Some Republican lawmakers questioned whether the masks could have been purchased more cheaply if the administration had taken time to seek California manufacturers to produce them.

State contracts usually are subject to a competitive process. The administration didn’t solicit multiple bids for the contract because global mask shortages limited the state’s options, Mark Ghilarducci, the director of the governor’s Office of Emergency Services, told lawmakers at the Assembly hearing. He said the state still negotiated a “very good price.”

Lawmakers from both sides of the aisle said they wanted more information about the agreement.

“I find it particularly troubling that we’re talking about a $1 billion contract for resources that we don’t have details of,” Assemblywoman Christy Smith, D-Santa Clarita, said during the Assembly budget hearing. “That is a story that at some point needs to be told.”

In cases where it’s not possible for the administration to make contracts public, it should at least find a way to share them with lawmakers, said Dan Schnur, who formerly led the state’s political ethics watchdog commission and worked for former Republican Gov. Pete Wilson. Schnur pointed to the White House’s practice of sharing national security information with the top eight lawmakers in Congress to keep sensitive details secret while still allowing the legislature oversight of the executive branch.

“It seems to me that a similar approach could be set up on these contracts even if the governor’s office isn’t comfortable making the information public in real time,” he said. “A state level ‘gang of eight’ could be a way of providing oversight without compromising the purchase.”

Although it’s the Legislature’s job to push for more details about the contract as part of its oversight role, state Sen. Holly Mitchell said she ultimately trusts Newsom’s judgment surrounding the BYD deal.

“Is it ideal that they aren’t able to share the specifics of the contract with us? Of course not,” the Los Angeles Democrat told reporters earlier this month. “Do I understand the circumstances under which he made the decision he felt was in the best interest of California? I absolutely understand.”

New crop of government contracts

State government has worked closely with the private sector before, but the coronavirus outbreak has accelerated the pace.

“There was a new energy around public and private projects,” said Dr. Jessica Mega, co-founder and chief medical and scientific officer for Verily Life Sciences. “In some ways we’ve never really seen this kind of urgency.”

Verily is one of several companies the state is contracting with to provide diagnostic testing. Mega said the state was looking for a platform that could screen potential patients and connect them with testing on a large scale. As it turned out, Verily had been working on such a platform for several years prior to the pandemic.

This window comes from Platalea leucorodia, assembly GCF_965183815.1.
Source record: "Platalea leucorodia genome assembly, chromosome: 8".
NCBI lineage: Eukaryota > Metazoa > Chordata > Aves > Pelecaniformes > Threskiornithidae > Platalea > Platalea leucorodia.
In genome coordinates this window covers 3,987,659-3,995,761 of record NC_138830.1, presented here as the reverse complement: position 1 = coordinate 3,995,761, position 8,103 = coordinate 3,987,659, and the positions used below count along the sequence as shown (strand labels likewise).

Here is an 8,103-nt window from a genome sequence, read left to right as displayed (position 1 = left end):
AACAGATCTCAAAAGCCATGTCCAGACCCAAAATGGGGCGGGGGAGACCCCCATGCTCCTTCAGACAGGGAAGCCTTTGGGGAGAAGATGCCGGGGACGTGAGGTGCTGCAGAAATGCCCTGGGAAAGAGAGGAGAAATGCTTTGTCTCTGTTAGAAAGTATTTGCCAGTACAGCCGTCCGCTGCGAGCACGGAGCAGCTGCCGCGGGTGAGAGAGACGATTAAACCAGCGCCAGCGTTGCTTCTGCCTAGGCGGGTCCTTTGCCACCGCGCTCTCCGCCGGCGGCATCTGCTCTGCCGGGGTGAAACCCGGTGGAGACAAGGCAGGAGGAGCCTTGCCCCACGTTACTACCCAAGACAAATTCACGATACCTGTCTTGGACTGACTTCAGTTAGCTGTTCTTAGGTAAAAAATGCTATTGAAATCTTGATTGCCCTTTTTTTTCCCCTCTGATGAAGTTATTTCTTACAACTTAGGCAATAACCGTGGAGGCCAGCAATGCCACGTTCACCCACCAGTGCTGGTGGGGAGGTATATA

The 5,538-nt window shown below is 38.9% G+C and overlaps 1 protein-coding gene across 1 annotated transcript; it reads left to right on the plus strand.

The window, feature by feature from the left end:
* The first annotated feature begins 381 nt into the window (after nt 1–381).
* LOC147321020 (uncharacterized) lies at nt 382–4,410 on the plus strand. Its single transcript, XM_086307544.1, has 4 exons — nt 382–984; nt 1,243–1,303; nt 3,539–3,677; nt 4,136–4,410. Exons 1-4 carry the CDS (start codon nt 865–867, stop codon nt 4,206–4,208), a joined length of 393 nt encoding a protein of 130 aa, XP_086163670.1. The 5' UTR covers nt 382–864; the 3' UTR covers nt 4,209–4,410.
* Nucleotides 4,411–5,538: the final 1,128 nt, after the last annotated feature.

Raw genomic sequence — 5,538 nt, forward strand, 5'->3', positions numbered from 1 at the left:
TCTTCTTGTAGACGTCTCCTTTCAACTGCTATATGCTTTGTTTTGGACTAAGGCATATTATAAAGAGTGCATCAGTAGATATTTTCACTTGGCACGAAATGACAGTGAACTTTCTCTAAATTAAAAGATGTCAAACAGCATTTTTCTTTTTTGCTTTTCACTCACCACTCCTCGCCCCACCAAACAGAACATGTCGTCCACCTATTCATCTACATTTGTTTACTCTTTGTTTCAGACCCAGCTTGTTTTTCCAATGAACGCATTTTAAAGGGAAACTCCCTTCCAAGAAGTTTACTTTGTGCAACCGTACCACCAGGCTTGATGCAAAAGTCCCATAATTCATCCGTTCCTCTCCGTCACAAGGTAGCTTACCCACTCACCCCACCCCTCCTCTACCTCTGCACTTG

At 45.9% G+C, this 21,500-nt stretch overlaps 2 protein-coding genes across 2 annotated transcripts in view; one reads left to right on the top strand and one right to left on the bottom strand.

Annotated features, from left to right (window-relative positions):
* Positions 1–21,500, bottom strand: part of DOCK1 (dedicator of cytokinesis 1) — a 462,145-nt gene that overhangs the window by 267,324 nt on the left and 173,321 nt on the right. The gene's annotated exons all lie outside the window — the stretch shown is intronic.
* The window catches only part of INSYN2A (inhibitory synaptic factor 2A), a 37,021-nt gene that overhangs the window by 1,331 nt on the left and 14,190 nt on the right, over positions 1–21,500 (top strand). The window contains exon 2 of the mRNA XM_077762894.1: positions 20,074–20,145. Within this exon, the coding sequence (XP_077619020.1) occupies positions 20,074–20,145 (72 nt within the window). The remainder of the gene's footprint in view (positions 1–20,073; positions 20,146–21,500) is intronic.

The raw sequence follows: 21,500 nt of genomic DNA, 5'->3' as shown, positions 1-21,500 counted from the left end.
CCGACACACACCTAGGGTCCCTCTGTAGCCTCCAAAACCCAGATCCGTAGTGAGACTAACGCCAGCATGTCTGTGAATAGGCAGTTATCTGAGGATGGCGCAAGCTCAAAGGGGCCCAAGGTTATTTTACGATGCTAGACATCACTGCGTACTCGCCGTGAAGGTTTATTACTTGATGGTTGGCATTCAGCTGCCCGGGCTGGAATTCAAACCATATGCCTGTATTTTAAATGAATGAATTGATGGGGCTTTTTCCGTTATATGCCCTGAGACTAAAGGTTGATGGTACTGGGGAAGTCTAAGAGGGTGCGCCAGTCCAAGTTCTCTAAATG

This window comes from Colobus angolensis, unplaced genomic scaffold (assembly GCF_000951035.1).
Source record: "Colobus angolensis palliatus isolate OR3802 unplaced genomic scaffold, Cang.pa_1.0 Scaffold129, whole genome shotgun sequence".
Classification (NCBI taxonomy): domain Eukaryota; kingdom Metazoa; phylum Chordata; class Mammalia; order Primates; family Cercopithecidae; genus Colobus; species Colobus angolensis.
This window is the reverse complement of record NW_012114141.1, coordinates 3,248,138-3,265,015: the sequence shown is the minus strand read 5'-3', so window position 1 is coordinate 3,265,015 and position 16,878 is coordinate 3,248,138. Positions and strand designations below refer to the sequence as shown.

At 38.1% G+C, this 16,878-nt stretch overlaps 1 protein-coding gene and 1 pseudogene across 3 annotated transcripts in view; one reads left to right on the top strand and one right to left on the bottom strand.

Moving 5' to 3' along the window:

The platform coordinates a patient’s whole testing experience, from the initial online screening survey to generating the personalized bar code labels for the testing samples, she said.

The state’s Department of Public Health has contracted with Verily to provide testing in several California counties, Mega said, including Santa Clara, San Mateo and Sacramento.

Other companies have changed their manufacturing processes or pivoted to provide different services to fill state needs.

One such company, Bloom Energy, struck a deal with the administration to refurbish hundreds of ventilators after the governor called for companies to help the state increase its stock, Newsom said.

The fuel cell company’s CEO, KR Sridhar, asked the governor for one broken ventilator and had a team of engineers repair it within 24 hours. Now it has deals with state governments in California, Delaware and Pennsylvania to repair the machines, said Bloom spokesman Justin Saia.

In a few days, Sridhar went from knowing “nothing about ventilators” to serving as the state’s go-to source for ventilator repair, Newsom said during a press conference at Bloom Energy last month.

Saia said he couldn’t give cost estimates for the ventilator refurbishment because it varies from machine to machine depending on how much work is required to repair it. Bloom is refurbishing the devices essentially at cost, Saia said.

“We’re not in this for financial gain,” Saia said. “We’re doing this because it’s the right thing to do.”

Virgin Orbit received federal approval for its bridge ventilators last week. Hart said its contract, which has yet to be made public, is with California’s Emergency Medical Services Authority.

The bridge ventilator work has allowed him to get some of his engineers back to work after Hart sent most of Virgin Orbit’s workers home because of coronavirus, he said.

“It’s been therapeutic for the whole team because the hardest part of this crisis is the feeling of helplessness and not knowing what to do,” Hart said. “It was a gift for us to get this idea.”